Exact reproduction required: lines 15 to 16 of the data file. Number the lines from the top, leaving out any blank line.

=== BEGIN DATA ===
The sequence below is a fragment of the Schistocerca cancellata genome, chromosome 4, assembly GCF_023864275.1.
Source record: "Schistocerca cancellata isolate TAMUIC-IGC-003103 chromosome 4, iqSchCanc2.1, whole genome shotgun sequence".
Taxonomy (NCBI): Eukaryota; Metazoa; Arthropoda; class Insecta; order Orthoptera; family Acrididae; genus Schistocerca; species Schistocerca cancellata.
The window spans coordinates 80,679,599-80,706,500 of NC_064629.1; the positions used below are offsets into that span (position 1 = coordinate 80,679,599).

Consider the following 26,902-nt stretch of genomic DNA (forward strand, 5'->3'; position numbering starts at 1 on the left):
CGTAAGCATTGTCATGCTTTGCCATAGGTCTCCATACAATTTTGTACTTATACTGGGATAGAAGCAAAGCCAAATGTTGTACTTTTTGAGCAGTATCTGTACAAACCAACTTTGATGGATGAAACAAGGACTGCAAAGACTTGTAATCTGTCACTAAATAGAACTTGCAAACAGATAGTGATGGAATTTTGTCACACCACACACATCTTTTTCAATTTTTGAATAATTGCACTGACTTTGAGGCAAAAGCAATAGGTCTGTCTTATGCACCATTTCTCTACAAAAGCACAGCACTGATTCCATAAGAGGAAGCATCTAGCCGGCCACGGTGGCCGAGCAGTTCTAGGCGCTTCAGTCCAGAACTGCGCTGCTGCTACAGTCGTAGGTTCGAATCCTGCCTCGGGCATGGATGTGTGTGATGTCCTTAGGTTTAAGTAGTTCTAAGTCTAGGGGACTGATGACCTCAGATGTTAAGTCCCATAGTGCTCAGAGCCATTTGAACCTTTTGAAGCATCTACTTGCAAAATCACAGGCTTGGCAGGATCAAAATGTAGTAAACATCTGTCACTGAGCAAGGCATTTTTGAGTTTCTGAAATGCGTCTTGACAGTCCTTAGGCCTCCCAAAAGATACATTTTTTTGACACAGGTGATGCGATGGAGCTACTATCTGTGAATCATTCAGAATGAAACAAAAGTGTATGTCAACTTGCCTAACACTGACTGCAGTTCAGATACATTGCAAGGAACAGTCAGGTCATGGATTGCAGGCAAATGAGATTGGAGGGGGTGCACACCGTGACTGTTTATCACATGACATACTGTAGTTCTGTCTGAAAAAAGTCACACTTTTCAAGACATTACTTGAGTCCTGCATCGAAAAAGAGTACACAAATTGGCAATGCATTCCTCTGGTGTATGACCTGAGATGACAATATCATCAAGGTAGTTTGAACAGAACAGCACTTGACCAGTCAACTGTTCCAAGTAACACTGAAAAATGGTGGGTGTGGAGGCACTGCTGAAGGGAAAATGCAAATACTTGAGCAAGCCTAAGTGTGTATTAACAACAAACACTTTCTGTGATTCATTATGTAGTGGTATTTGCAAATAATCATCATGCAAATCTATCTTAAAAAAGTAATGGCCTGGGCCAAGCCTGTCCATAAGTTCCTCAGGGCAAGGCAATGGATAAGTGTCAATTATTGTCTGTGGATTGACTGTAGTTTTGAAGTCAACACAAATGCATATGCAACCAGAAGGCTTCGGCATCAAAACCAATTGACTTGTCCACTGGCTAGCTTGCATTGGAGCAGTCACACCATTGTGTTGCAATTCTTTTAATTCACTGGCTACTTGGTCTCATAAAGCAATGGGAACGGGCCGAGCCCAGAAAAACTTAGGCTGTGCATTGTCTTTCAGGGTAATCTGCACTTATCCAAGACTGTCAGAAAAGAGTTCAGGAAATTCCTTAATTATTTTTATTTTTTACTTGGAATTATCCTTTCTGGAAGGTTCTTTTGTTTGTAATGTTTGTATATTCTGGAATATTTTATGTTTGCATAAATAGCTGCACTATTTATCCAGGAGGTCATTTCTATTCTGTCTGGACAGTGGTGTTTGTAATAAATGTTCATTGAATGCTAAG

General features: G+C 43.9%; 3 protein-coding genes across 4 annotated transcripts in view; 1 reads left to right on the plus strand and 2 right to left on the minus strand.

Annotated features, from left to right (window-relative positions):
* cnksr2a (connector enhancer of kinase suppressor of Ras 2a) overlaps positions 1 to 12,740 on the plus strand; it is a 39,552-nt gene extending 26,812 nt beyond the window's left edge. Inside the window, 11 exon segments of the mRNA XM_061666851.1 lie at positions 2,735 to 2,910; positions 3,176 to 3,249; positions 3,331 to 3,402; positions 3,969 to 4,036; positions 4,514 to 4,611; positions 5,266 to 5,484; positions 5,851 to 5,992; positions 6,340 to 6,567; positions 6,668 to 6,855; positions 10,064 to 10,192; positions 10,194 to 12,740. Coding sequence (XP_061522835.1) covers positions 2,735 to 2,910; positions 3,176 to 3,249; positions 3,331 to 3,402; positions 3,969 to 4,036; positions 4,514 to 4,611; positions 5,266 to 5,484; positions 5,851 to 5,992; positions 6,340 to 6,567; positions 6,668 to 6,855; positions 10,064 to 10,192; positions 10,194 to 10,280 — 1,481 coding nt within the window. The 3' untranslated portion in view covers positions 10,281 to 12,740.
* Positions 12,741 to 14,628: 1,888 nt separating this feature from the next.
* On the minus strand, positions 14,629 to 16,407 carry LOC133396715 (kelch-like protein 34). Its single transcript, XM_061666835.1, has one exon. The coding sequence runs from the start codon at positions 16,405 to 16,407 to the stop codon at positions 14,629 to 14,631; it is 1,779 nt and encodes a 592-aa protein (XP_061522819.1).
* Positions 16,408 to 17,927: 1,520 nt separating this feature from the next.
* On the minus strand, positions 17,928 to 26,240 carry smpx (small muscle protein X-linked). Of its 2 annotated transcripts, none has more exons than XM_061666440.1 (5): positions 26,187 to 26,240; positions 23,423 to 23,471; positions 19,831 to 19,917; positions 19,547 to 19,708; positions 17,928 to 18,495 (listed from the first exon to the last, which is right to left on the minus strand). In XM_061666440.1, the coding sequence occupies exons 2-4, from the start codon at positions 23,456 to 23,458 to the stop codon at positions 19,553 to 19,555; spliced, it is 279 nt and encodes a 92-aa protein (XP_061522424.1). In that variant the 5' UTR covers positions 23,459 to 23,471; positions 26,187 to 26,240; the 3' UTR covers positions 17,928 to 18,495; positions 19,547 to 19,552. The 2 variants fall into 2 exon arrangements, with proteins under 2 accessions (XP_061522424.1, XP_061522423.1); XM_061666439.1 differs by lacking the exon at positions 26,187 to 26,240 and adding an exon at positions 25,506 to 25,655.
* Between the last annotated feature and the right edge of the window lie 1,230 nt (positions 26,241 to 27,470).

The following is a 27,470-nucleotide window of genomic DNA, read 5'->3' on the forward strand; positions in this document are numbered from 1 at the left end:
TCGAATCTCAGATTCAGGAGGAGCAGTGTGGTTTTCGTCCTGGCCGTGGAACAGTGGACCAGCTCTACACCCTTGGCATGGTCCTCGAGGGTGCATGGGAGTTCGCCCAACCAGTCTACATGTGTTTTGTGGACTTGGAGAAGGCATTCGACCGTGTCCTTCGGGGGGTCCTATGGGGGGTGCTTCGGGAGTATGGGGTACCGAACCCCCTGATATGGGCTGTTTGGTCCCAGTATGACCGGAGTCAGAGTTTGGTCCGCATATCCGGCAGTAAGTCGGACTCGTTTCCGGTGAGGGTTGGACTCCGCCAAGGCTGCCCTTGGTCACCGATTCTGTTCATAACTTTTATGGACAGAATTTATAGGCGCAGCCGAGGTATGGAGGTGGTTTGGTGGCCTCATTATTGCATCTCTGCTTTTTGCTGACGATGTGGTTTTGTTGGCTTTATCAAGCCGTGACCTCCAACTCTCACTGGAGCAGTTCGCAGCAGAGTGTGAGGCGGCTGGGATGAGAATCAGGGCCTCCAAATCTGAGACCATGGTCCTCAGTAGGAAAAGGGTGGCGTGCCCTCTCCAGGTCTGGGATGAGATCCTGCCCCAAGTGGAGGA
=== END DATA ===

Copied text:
The following is a 27,470-nucleotide window of genomic DNA, read 5'->3' on the forward strand; positions in this document are numbered from 1 at the left end:
TCGAATCTCAGATTCAGGAGGAGCAGTGTGGTTTTCGTCCTGGCCGTGGAACAGTGGACCAGCTCTACACCCTTGGCATGGTCCTCGAGGGTGCATGGGAGTTCGCCCAACCAGTCTACATGTGTTTTGTGGACTTGGAGAAGGCATTCGACCGTGTCCTTCGGGGGGTCCTATGGGGGGTGCTTCGGGAGTATGGGGTACCGAACCCCCTGATATGGGCTGTTTGGTCCCAGTATGACCGGAGTCAGAGTTTGGTCCGCATATCCGGCAGTAAGTCGGACTCGTTTCCGGTGAGGGTTGGACTCCGCCAAGGCTGCCCTTGGTCACCGATTCTGTTCATAACTTTTATGGACAGAATTTATAGGCGCAGCCGAGGTATGGAGGTGGTTTGGTGGCCTCATTATTGCATCTCTGCTTTTTGCTGACGATGTGGTTTTGTTGGCTTTATCAAGCCGTGACCTCCAACTCTCACTGGAGCAGTTCGCAGCAGAGTGTGAGGCGGCTGGGATGAGAATCAGGGCCTCCAAATCTGAGACCATGGTCCTCAGTAGGAAAAGGGTGGCGTGCCCTCTCCAGGTCTGGGATGAGATCCTGCCCCAAGTGGAGGA